Here we go again, on Fishing in the Discount Bin, bloggin' about the movies I own. Today, we get to one of the more recent entries in the Marvel Cinematic Universe, Ant-Man. This was originally in my notes at December 12, 2015.
When Marvel first announced they were starting their own movie studio to develop their own properties into films, they announced their first three films: Iron Man, The Incredible Hulk, and Ant-Man. But, with the success of Nick Fury's cameo at the end of Iron Man and everyone getting obsessed with the idea of the The Avengers on the big screen, Ant-Man got pushed aside. It probably would have been abandoned altogether, if not for the attached director: Edgar Wright. Fresh out of the UK with his hit comedies Shaun of the Dead and Hot Fuzz, Wright seemed like the perfect guy to do a superhero movie. It was the fan's faith in Edgar Wright that kept the project alive.
Which is why it came as such a shock in 2014 when, a mere two weeks before filming was to finally begin, Wright left the project. "Creative differences" was the official reason given. It's been speculated that, since the Marvel Cinematic Universe became a Thing, Wright was under pressure to deliver something that would be more in-line with the MCU, and not the standalone, continuity-free flick that Wright envisioned.
After a mad scramble, Peyton Reed was brought in as the new director. Filming began on time, and the film still made its July 2015 release date. Doom and gloom was predicted for the film. "Marvel's first flop," was what everyone predicted, as it was thought the last-minute changes would destroy the film. But hey, they made the same predictions for Guardians of the Galaxy because it was such an obscure property, and that turned out fine.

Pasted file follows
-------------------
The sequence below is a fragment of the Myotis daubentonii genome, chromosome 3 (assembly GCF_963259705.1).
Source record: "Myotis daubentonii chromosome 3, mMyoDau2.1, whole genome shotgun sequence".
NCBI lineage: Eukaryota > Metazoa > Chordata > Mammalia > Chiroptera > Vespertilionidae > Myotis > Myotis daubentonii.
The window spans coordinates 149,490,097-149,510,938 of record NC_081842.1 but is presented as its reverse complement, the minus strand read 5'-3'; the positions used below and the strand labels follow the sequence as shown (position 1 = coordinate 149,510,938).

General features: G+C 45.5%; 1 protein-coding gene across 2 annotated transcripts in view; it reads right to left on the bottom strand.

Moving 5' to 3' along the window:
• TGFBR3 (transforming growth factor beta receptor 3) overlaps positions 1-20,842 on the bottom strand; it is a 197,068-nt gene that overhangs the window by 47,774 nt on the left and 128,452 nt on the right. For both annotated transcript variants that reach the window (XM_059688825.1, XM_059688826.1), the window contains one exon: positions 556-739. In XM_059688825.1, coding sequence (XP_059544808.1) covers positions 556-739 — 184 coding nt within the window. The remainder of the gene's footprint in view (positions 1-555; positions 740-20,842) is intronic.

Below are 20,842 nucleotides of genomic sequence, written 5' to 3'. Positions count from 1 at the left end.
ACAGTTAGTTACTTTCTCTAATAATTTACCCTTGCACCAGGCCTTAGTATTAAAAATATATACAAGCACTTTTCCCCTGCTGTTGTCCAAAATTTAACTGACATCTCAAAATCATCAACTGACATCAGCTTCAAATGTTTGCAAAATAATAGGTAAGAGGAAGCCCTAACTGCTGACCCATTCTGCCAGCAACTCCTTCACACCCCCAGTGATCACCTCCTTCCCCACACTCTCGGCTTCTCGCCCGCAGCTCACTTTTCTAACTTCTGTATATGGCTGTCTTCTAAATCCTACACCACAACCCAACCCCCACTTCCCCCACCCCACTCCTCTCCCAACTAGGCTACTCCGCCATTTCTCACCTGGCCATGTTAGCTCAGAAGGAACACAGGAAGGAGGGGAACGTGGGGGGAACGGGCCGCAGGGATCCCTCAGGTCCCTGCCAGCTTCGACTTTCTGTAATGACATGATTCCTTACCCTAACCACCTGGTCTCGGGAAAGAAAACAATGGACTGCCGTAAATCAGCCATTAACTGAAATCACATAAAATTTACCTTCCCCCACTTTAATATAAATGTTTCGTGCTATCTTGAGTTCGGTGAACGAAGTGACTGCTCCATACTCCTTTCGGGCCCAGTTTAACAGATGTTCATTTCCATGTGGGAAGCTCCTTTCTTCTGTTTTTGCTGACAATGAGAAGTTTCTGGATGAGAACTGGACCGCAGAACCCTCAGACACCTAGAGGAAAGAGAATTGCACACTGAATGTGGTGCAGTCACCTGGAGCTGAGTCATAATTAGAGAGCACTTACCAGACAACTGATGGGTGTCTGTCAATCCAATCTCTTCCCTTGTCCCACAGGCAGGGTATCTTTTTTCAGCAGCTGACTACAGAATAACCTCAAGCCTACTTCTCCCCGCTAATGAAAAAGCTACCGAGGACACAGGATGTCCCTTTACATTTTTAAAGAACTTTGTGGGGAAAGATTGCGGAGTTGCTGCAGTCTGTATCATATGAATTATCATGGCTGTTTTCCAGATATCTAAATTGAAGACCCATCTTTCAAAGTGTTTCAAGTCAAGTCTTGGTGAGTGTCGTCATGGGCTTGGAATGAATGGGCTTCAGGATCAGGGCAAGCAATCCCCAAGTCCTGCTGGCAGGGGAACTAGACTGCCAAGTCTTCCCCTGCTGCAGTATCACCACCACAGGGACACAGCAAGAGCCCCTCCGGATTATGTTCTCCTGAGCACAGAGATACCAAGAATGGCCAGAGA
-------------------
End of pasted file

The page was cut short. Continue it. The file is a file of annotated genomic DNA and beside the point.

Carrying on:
When all is said and done, Ant-Man is OK. It doesn't re-invent the wheel. It's pretty formulaic as superhero films go. Right away from the first trailers, I was likening it to the first Iron Man. But they are able to add some new wrinkles, such as making it a heist film.
Scott Lang. Legendary cat burglar. Finally caught doing a Robin Hood...he was robbing from the rich and giving back to the poor. Now, out of prison, he's ready to walk the straight and narrow, but it's hard for an ex-con to get a job. Desperate to earn a living so he can see his daughter again, he returns to his life of crime. On his first heist, he swipes a mysterious suit. When he dons it, and pushes the buttons, he discovers he has the power to shrink himself. The suit's owner -- legendary tech genius Dr. Hank Pym -- soon reveals that the heist was an audition. It seems that Pym's former protege Darren Cross has finally figured out how to duplicate Pym's miniaturization technology, and wants to use it to create an army of microscopic super-soldiers. Pym wants to recruit Lang to use the miniaturization technology to break into Cross's company, and destroy all of Cross's research before Cross can sell it to the wrong hands. Can Scott Lang become the next Ant-Man to save the world?
At least it has a sense of humour to it. This is probably one of the funniest of Marvel's movies to date. One of Scott's cohorts Luis has a couple of great montages as he describes how he comes across his information. And you got to love the climactic final battle, which takes place on a tabletop in a little girl's bedroom among her toys. We see this gigantic epic battle...the pull out to see it's just a bunch of flashing lights on a tabletop. It's great.
Not sure what more I can say. Marvel's got their formula down pat by now, and this sticks to it. It's crowdpleasing, but not groundbreaking.